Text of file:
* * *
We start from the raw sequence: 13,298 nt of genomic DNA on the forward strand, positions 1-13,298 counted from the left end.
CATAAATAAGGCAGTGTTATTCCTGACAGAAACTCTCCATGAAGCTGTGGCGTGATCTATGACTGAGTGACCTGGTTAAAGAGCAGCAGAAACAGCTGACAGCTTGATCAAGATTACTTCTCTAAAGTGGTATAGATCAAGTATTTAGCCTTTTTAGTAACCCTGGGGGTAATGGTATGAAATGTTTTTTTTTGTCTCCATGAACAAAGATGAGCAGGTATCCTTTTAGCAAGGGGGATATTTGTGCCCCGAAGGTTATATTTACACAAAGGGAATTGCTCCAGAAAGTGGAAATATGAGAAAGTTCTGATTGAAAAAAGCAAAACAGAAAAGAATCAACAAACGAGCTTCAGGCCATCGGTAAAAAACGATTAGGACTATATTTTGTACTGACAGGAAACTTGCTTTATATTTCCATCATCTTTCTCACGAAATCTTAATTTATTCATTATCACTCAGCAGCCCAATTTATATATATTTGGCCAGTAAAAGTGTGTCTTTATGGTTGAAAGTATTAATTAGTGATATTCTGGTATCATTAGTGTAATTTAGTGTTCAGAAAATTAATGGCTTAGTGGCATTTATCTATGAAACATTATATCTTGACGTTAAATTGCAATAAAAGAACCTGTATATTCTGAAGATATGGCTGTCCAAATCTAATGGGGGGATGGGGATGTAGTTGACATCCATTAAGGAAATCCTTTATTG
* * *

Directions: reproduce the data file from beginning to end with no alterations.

We start from the raw sequence: 13,298 nt of genomic DNA on the forward strand, positions 1-13,298 counted from the left end.
CATAAATAAGGCAGTGTTATTCCTGACAGAAACTCTCCATGAAGCTGTGGCGTGATCTATGACTGAGTGACCTGGTTAAAGAGCAGCAGAAACAGCTGACAGCTTGATCAAGATTACTTCTCTAAAGTGGTATAGATCAAGTATTTAGCCTTTTTAGTAACCCTGGGGGTAATGGTATGAAATGTTTTTTTTTGTCTCCATGAACAAAGATGAGCAGGTATCCTTTTAGCAAGGGGGATATTTGTGCCCCGAAGGTTATATTTACACAAAGGGAATTGCTCCAGAAAGTGGAAATATGAGAAAGTTCTGATTGAAAAAAGCAAAACAGAAAAGAATCAACAAACGAGCTTCAGGCCATCGGTAAAAAACGATTAGGACTATATTTTGTACTGACAGGAAACTTGCTTTATATTTCCATCATCTTTCTCACGAAATCTTAATTTATTCATTATCACTCAGCAGCCCAATTTATATATATTTGGCCAGTAAAAGTGTGTCTTTATGGTTGAAAGTATTAATTAGTGATATTCTGGTATCATTAGTGTAATTTAGTGTTCAGAAAATTAATGGCTTAGTGGCATTTATCTATGAAACATTATATCTTGACGTTAAATTGCAATAAAAGAACCTGTATATTCTGAAGATATGGCTGTCCAAATCTAATGGGGGGATGGGGATGTAGTTGACATCCATTAAGGAAATCCTTTATTG